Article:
In general though, I do not think its fair to call Edison “evil”. They did not really look at animals the same way then and we do today. The elephant was condemned to die anyways.

  11. I have read a couple of fat biographies on Edison. He was pretty much a bastard to his family, his employees and his competitors (and apparantly to animals).

    The phonograph was his only truly original invention. When Edison developed the light bulb there were already several types of electric lights in use.

    Later in his life he really bought into the whole “you have brought light to mankind” demigod bull that he was being fed.

    Many of the people we consider “Great Inventors” had some serious personality flaws. Ford was a huge anti-semite and early fan of Hitler, Alexander Grahem Bell almost certainly stole the design for telephone outright and don’t even get me started on the Wright Bros.

  12. It’s all about the wattage folks (volts x amps)- not AC vs DC. High voltage with low amperage will not kill you, nor will low voltage with high amperage.

    But ramp up wattage and either DC or AC will kill. AC will defibrilate your heart – DC will burn.

  13. I knew that Edison was impassioned about DC and bitter about Tesla and AC, but I didn’t know this story. It’s disgusting, but probably seemed like good showmanship at the time.

    Edison thought that his world view ‘had it all figured out,’ and condemning him without recognizing that he came from a very different time makes the same mistake, only without frying an elephant.

  14. I reserve the right to despise Edison for screwing over the Lumiere Brothers, driving the movie industry out of New York City, and entering into a conspiracy to turn the nascent movie industry into a patent-driven monopolistic trust.

  15. Amazing to me is that this public spectacle happened only 105 years ago. We’ve come a long way both socially and technologically (and still have a long journey ahead).

  16. Cory’s original post has its facts wrong. In short, Edison was not present at Topsy’s death, and the episode had nothing to do with the battle of the currents. In act, it was the ASPCA that recommend use of electricity to kill Topsy. If I may repeat a comment I left on boingboing a few weeks ago:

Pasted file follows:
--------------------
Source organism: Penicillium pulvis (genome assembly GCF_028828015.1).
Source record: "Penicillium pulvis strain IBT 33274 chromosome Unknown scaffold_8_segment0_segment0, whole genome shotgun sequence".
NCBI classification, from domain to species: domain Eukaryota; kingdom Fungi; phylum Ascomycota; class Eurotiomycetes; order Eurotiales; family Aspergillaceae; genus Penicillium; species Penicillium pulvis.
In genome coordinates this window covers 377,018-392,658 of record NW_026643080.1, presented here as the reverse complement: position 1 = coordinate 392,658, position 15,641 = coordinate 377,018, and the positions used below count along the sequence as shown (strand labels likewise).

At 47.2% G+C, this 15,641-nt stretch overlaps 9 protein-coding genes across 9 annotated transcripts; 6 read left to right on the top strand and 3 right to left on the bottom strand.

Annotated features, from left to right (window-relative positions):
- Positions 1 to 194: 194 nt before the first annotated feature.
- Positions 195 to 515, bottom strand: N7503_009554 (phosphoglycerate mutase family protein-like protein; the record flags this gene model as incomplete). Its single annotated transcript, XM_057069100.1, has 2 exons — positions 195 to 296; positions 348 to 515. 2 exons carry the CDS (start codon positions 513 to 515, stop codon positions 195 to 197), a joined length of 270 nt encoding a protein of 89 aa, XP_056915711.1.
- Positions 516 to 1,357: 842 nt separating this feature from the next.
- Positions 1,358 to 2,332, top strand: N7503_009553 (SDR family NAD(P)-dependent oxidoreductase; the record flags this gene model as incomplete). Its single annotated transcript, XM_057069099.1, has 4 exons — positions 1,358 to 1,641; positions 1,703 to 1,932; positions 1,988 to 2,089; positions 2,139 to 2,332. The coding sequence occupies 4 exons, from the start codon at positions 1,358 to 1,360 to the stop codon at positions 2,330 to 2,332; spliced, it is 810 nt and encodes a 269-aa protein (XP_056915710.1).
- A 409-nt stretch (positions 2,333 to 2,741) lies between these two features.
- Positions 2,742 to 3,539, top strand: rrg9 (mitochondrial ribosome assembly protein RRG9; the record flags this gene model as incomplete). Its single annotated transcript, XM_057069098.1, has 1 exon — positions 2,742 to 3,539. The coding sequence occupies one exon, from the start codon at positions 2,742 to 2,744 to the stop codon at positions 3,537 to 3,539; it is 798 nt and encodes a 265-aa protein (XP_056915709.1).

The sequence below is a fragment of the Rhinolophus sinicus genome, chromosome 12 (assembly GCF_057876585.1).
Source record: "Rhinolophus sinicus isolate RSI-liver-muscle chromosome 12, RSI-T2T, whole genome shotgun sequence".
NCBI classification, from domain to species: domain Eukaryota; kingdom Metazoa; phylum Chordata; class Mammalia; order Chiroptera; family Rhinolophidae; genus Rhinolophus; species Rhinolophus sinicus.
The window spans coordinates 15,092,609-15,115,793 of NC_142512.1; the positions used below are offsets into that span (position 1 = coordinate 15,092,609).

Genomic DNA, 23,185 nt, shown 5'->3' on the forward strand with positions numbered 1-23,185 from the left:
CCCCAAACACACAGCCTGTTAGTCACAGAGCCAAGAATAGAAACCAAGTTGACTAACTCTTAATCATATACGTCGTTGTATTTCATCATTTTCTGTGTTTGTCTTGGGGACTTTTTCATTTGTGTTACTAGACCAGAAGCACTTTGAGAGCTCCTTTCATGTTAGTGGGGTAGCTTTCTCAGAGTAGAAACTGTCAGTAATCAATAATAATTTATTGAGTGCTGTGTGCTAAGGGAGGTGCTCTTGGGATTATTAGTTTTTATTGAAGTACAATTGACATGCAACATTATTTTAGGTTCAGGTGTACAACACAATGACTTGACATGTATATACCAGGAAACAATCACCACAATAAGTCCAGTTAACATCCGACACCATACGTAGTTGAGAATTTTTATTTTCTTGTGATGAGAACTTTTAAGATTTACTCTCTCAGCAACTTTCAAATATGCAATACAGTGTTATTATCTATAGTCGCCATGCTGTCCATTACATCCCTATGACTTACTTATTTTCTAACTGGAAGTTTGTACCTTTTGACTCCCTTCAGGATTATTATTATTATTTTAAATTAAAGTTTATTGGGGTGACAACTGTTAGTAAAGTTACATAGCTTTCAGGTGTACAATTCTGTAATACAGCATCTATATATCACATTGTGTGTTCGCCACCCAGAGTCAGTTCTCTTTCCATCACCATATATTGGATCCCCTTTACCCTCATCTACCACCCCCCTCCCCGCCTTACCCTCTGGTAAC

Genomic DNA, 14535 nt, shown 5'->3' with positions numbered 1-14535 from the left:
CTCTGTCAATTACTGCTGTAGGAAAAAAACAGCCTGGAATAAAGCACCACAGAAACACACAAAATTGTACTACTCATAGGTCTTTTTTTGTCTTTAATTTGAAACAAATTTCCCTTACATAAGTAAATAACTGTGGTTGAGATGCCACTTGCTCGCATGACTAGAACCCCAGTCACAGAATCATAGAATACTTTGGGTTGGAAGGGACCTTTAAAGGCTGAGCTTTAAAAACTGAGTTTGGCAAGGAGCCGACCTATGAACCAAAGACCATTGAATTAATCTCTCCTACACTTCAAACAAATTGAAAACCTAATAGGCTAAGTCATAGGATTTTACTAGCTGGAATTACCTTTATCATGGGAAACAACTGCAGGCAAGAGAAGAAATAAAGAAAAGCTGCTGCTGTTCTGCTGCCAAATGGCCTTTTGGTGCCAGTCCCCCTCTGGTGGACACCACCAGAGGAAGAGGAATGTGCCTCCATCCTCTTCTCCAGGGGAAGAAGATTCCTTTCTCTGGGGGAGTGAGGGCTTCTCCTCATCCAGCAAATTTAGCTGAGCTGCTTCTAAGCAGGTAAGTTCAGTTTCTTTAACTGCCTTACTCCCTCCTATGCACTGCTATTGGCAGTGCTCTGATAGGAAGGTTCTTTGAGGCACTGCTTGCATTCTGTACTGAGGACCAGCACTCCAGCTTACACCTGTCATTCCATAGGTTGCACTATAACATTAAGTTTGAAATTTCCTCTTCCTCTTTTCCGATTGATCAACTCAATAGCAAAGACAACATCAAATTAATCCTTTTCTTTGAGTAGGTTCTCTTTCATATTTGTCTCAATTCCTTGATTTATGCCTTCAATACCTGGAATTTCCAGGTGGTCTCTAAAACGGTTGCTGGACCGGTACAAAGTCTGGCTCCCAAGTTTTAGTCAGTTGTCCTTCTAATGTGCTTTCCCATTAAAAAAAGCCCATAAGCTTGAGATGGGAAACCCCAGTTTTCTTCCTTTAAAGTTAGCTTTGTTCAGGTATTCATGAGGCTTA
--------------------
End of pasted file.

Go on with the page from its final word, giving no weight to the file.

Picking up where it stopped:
Topsy the elephant was indeed electrocuted in 1903, and an Edison company made a film of it, but Edison himself wasn’t involved. (Edison was involved in the killing of dogs and horses at his West Orange lab more than a decade before–tests related to the development of the electric chair.) Topsy died in 1903, 13 years after the first electric chair execution — by then, AC had more or less won the battle of the currents and the electric chair was an accepted method of execution. Topsy’s death had nothing to do with the debates over AC/DC or the electric chair.

    Here’s what happened: Topsy was a rogue Coney Island circus elephant, and her owners decided they had to kill her. They proposed hanging her from a scaffold with a rope and pulley, but the ASPCA claimed that would be cruel. Instead, Topsy was fitted with copper-lined wooden sandals on her right front and back left legs, and the sandals were wired to a dynamo at the local Edison lighting plant. The film you can find on the Web was shot by the Edison Manufacturing Company.

    For more details, read my book, “Edison & the Eletric Chair.”

  17. Forget what everyone say about each generation is worse than the last and that the world is going to hell in a handbasket. The world’s becoming better. This would never stand in most countries today.

  18. @entropymd – Yeah, I’m sure. DC is no safer then AC. You’re right, it’s the current that kills, not the voltage. The reason people think DC is safer is because most of the DC they come into contact with is the low voltage, low current variety. For instance, electrical power on a USB bus is around 5volts/500mA.

    That’s not the kind of DC that Edison used.